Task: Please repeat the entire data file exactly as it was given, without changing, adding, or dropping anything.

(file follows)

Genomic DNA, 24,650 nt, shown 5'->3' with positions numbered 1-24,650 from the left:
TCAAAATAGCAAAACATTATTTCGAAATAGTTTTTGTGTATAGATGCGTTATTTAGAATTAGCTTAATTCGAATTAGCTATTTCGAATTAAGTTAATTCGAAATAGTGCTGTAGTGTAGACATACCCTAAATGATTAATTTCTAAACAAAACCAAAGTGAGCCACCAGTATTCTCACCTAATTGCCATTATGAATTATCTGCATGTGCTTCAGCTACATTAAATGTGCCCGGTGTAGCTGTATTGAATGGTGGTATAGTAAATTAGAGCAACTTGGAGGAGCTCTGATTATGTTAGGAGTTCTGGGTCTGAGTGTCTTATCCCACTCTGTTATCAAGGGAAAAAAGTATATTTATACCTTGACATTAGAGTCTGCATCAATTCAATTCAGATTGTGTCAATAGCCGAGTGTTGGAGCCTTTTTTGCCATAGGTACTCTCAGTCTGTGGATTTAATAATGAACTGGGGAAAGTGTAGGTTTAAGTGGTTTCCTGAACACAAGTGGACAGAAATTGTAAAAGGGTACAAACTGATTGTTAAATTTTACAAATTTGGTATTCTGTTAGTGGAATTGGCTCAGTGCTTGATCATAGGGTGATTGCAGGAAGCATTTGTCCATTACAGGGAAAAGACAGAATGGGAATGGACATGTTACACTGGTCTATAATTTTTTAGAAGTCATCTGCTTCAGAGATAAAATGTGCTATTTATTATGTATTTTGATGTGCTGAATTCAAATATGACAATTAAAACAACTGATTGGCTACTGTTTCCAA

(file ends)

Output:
Genomic DNA, 24,650 nt, shown 5'->3' with positions numbered 1-24,650 from the left:
TCAAAATAGCAAAACATTATTTCGAAATAGTTTTTGTGTATAGATGCGTTATTTAGAATTAGCTTAATTCGAATTAGCTATTTCGAATTAAGTTAATTCGAAATAGTGCTGTAGTGTAGACATACCCTAAATGATTAATTTCTAAACAAAACCAAAGTGAGCCACCAGTATTCTCACCTAATTGCCATTATGAATTATCTGCATGTGCTTCAGCTACATTAAATGTGCCCGGTGTAGCTGTATTGAATGGTGGTATAGTAAATTAGAGCAACTTGGAGGAGCTCTGATTATGTTAGGAGTTCTGGGTCTGAGTGTCTTATCCCACTCTGTTATCAAGGGAAAAAAGTATATTTATACCTTGACATTAGAGTCTGCATCAATTCAATTCAGATTGTGTCAATAGCCGAGTGTTGGAGCCTTTTTTGCCATAGGTACTCTCAGTCTGTGGATTTAATAATGAACTGGGGAAAGTGTAGGTTTAAGTGGTTTCCTGAACACAAGTGGACAGAAATTGTAAAAGGGTACAAACTGATTGTTAAATTTTACAAATTTGGTATTCTGTTAGTGGAATTGGCTCAGTGCTTGATCATAGGGTGATTGCAGGAAGCATTTGTCCATTACAGGGAAAAGACAGAATGGGAATGGACATGTTACACTGGTCTATAATTTTTTAGAAGTCATCTGCTTCAGAGATAAAATGTGCTATTTATTATGTATTTTGATGTGCTGAATTCAAATATGACAATTAAAACAACTGATTGGCTACTGTTTCCAA